AUS: New NationalCouncil To Oversee Health Safety
Australian Health Ministers Conference - Canberra
4 August 1999
New National Council Will Oversee Safety And Quality In Australia's Health Care System
Health Ministers meeting in Canberra have agreed to establish a new Australian Council for Safety and Quality in Health Care, to improve Australia's health care system.
The establishment of the Council was a major recommendation in a final report prepared by the National Expert Advisory Group on Safety and Quality in Australian Health Care (NEAG) presented to Health Ministers today.
The Federal Minister for Health and Aged Care, Dr Michael Wooldridge, said the report was a significant step in achieving an ongoing joint commitment to work in areas of national importance.
"There is currently a large range of quality improvement activities taking place around Australia. The problem is that these are not well coordinated and results of good studies and projects are seldom transferred across health services or States and Territories for the benefit of others," Dr Wooldridge said.
"If all governments, health providers and community representatives can work together on these issues we can avoid duplicating efforts and make better use of the expertise in some areas.
"The new Council will set the agenda for health care safety and quality in Australia and provide national leadership to reduce the risk of adverse events occurring in the health system in all settings. It will initiate research and identify strategies to improve health services."
The National Council is being established with initial core funding of $5 million over five years. The first task of the Council will be to provide urgent advice to Health Ministers on priority projects for consideration for additional funding.
ACT Health Minister, Michael Moore who is hosting the conference, said Ministers had agreed that the new Council would be a national partnership between governments, health care providers and consumers.
"We will be able to learn from incidents and adverse events, support stronger community involvement in health care planning and delivery and also provide better national accountability," he said.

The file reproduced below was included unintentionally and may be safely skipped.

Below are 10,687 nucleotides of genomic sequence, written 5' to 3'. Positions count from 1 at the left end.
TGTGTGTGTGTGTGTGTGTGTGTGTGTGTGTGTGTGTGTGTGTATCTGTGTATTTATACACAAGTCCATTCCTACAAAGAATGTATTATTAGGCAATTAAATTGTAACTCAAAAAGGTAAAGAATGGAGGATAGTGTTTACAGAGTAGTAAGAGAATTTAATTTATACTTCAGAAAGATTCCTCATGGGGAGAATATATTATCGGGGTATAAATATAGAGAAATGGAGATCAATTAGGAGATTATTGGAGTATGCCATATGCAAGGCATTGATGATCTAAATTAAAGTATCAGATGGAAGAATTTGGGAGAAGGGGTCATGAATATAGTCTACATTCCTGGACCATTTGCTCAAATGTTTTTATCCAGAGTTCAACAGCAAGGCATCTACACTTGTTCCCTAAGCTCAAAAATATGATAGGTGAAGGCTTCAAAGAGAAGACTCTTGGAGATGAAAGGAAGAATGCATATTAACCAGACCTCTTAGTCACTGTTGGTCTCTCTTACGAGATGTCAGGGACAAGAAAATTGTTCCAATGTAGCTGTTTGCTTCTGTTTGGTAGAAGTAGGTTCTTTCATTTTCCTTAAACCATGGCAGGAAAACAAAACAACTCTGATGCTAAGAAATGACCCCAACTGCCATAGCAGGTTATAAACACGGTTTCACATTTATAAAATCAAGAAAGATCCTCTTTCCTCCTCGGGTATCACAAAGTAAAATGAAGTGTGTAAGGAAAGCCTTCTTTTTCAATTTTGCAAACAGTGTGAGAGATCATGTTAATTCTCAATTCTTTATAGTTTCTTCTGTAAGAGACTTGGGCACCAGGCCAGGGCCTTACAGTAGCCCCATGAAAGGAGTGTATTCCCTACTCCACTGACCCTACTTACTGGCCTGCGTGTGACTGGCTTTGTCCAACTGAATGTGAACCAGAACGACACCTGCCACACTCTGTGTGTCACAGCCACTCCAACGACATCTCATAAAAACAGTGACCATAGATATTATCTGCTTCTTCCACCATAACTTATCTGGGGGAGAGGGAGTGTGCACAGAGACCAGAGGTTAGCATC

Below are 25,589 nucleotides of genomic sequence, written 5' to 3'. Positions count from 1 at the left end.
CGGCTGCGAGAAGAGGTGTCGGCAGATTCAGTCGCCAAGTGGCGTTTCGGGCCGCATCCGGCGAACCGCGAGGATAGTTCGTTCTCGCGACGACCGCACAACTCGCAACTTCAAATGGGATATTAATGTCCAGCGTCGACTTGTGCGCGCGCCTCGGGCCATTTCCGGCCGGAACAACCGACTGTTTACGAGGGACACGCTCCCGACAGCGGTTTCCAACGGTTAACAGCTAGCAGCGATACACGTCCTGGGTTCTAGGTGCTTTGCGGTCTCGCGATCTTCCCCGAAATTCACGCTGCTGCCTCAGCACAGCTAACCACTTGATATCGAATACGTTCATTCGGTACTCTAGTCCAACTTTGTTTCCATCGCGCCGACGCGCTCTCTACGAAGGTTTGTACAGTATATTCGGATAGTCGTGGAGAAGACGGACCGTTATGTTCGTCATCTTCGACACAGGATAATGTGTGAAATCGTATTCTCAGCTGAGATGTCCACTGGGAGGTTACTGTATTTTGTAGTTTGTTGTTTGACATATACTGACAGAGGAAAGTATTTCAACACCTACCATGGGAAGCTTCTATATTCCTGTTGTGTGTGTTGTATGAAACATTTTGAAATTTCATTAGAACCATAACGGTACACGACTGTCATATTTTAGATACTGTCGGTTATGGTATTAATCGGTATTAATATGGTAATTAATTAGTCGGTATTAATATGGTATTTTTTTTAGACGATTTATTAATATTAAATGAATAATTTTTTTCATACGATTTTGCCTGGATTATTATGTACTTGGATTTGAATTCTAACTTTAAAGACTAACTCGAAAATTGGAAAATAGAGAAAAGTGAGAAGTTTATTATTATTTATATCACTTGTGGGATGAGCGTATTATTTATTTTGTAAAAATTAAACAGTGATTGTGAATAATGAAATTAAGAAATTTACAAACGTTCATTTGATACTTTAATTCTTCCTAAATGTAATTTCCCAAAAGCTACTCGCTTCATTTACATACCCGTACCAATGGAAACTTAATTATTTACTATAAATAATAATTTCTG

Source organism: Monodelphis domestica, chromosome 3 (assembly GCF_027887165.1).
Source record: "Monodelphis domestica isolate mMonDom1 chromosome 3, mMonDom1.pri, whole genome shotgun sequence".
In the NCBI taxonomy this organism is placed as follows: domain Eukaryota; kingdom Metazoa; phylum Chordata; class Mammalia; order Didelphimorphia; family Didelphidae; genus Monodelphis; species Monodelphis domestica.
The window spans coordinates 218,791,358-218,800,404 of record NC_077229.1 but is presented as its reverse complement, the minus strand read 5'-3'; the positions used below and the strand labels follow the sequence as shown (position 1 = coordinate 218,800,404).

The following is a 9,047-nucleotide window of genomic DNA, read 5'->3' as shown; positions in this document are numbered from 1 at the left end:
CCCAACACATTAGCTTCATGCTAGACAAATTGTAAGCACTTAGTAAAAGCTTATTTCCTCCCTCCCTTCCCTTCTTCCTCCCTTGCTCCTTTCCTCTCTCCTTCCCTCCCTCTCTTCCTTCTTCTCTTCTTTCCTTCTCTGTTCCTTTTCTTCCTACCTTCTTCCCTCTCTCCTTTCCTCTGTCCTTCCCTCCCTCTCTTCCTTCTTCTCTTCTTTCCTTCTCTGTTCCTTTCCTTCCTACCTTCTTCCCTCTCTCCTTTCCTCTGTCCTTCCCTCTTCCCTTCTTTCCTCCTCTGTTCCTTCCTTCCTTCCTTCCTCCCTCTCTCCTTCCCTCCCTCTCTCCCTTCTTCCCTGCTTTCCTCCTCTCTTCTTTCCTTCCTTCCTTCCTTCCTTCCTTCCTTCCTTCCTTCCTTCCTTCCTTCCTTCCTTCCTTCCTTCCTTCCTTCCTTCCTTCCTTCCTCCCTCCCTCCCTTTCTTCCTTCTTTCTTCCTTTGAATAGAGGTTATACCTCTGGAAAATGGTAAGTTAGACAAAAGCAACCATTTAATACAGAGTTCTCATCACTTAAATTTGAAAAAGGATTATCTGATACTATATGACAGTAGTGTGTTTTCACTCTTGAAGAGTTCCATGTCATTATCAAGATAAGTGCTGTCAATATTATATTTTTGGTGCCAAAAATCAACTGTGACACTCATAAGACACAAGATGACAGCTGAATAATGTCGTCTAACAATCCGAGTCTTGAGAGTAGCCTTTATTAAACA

"Such a Council will lead to considerable improvements in continuity of care for patients, it will help reduce the risk of adverse events occurring and reduce the enormous costs of managing mistakes."
The 10 actions highlighted in the report cover matters such as:
improving information flow;
strengthening consumer involvement in health care;
learning from incidents and adverse events;
improving legislative arrangements to allow for thorough investigation of incidents and near misses;
improvements to formal quality improvement and accreditation mechanisms; and,
increasing the focus of quality and safety in education and training.
NEAG Chair, Professor Robert Porter, said the decision was far-reaching.
"NEAG emphasises that these national actions will contribute significantly to improving the health care system as a whole, for the benefit of patients and the community.
"The Council will ensure that these national actions are undertaken throughout health care organisations, public and private, and in the community as well as in hospitals.
"It will also strengthen links between existing quality enhancement projects; disseminate information about initiatives which have been successful in reducing risk; improve accountability and focus increasing attention on improving safety and quality throughout the whole of our health system.
"There are enormous opportunities to work together as a nation to improve areas that affect patient outcomes the most - by reducing risk at the boundaries in the health system.
have shown that things can go wrong between GPs and
hospitals; within different areas of a hospital, and between
hospitals and the community or nursing homes. It is at these
boundaries that information flows, responsibility for
patient care and communication can be compromised, leading
to inadequate continuity or breakdowns in patient care